For the run, we stapled 1/2″ hardware cloth over all of the walls and then covered the seems with fence picket to give it a cleaner look and make it even more secure. We also covered all of the window openings, door and air vents with the hardware cloth. Some people use chicken wire to cover their runs with. While this is perfectly acceptable if all you are looking to do is keep the chickens in, it will not keep predators out. Chicken wire is far too thin and the holes are too large. Animals, such as raccoons, can stick their hands through chicken wire and kill a chicken that way. Predators, such as fox, coyotes, bobcats or even dogs can and will tear through chicken wire in order to get to your chickens. If the wire is going to be used as a means to keep predators out as well, then hardware cloth is the only way to go.

 

 

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Handles:  We needed to make sure that critters couldn’t easily get into the coop through the run door or coop door. Raccoons have fingers and even thumbs so they are fully capable of opening all sorts of things including doors. Matt decided that this type of mechanism would be best because it is a little tougher to open and we could use a carabiner to double secure it. This has worked great with no problems!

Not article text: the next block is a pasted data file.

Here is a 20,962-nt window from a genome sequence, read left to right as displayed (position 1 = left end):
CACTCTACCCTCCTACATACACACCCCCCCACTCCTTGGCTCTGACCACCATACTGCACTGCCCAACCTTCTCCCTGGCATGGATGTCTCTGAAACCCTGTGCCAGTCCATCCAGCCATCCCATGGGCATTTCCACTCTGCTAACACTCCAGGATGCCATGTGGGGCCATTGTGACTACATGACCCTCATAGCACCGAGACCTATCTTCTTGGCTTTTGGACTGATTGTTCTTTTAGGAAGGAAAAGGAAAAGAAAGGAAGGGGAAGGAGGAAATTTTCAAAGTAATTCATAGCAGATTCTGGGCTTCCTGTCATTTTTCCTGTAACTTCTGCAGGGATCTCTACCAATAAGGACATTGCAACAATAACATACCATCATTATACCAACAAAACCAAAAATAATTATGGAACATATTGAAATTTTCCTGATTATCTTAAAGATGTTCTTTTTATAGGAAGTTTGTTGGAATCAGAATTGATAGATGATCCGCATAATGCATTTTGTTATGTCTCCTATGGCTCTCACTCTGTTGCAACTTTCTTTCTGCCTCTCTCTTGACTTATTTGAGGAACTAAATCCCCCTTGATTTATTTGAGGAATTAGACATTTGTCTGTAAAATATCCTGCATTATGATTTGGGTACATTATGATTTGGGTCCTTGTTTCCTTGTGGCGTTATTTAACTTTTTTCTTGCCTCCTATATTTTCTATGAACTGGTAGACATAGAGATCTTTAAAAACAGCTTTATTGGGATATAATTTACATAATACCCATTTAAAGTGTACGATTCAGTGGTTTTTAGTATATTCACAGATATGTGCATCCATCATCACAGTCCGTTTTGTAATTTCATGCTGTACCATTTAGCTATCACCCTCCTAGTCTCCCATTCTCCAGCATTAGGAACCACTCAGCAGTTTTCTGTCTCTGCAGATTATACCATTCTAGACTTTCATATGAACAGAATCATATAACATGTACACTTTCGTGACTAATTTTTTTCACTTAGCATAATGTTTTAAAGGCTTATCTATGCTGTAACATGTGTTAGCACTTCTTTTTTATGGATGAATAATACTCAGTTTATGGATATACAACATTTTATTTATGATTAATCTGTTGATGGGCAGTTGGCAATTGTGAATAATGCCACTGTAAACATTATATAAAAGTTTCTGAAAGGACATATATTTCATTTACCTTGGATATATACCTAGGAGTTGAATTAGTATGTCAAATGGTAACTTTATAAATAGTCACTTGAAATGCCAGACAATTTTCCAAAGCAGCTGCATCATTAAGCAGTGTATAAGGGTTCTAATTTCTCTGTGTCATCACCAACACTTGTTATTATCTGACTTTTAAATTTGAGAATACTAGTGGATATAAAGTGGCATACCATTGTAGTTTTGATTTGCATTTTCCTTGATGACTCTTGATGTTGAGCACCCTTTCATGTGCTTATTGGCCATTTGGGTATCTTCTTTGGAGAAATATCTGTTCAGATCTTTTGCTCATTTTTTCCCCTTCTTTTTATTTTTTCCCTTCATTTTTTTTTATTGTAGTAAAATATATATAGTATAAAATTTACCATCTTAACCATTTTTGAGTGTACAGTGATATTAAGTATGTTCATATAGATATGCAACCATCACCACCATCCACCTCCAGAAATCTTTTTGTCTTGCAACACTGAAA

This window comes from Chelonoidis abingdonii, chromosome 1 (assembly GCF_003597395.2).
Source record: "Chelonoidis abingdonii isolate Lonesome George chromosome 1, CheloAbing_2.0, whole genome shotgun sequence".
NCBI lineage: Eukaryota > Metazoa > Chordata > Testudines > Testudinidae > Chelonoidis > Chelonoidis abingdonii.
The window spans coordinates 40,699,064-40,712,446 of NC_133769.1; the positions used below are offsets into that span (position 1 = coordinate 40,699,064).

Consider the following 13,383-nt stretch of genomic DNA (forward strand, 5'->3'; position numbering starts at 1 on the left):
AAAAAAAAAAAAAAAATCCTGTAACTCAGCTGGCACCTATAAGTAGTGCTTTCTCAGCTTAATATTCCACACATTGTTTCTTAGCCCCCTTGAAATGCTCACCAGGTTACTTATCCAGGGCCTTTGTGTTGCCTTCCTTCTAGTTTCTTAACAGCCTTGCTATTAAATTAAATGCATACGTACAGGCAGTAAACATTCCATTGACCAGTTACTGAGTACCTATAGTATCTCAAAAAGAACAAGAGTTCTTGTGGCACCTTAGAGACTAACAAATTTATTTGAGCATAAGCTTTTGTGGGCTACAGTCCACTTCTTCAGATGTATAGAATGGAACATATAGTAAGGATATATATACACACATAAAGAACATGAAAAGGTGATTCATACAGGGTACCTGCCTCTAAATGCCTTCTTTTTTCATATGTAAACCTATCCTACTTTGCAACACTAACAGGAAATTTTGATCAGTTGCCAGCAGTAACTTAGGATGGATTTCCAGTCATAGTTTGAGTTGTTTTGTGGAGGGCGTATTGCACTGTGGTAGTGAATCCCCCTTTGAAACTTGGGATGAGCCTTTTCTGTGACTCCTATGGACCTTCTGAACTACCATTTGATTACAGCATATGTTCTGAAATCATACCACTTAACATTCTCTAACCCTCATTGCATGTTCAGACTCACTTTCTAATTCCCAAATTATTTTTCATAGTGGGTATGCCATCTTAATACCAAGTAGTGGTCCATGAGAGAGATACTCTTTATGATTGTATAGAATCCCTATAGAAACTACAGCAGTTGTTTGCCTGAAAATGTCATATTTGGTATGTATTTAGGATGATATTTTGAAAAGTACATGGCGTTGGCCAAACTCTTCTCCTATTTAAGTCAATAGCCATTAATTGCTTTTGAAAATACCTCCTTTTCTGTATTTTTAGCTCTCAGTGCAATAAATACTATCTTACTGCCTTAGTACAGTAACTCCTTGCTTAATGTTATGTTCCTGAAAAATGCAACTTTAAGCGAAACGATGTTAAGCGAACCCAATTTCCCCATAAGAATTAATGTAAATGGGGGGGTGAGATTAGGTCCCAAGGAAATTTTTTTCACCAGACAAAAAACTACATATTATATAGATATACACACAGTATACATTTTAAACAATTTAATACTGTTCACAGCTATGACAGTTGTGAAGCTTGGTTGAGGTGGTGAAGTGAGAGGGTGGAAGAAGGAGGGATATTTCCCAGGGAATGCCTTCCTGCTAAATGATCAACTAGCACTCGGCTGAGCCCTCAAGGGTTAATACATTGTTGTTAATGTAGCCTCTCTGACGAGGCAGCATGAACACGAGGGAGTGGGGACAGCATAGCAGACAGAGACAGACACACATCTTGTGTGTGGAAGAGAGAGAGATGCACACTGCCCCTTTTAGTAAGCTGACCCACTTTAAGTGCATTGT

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Coop Entrance: Here you can see the chicken door for them to get in and out of the coop along with a detachable ladder Matt built. The hole has a sliding door with a pulley system hooked up that we can open and close from the outside for extra protection. The sliding door was designed so that the bottom of it is recessed into the frame in order to not make it possible for an animal to get a paw underneath it and pry it open. We used to open and close this every day, but as the chickens got older and our schedules were not always the same in the morning we started to just leave this little door open. The run is very secure and we have never had any sign of digging around the coop. I think the constant presence of your dogs keeps most predators away. The chickens also don’t appreciate being locked up in the coop for an extended period of time. As soon as they are awake, they want to wander out and start terrorizing the bug population immediately. This has worked well for us and them as the chickens don’t enjoy an audience when they lay in the morning before being let out.  If we ever were to see a sign of predator digging then we would definitely start to close this up at night!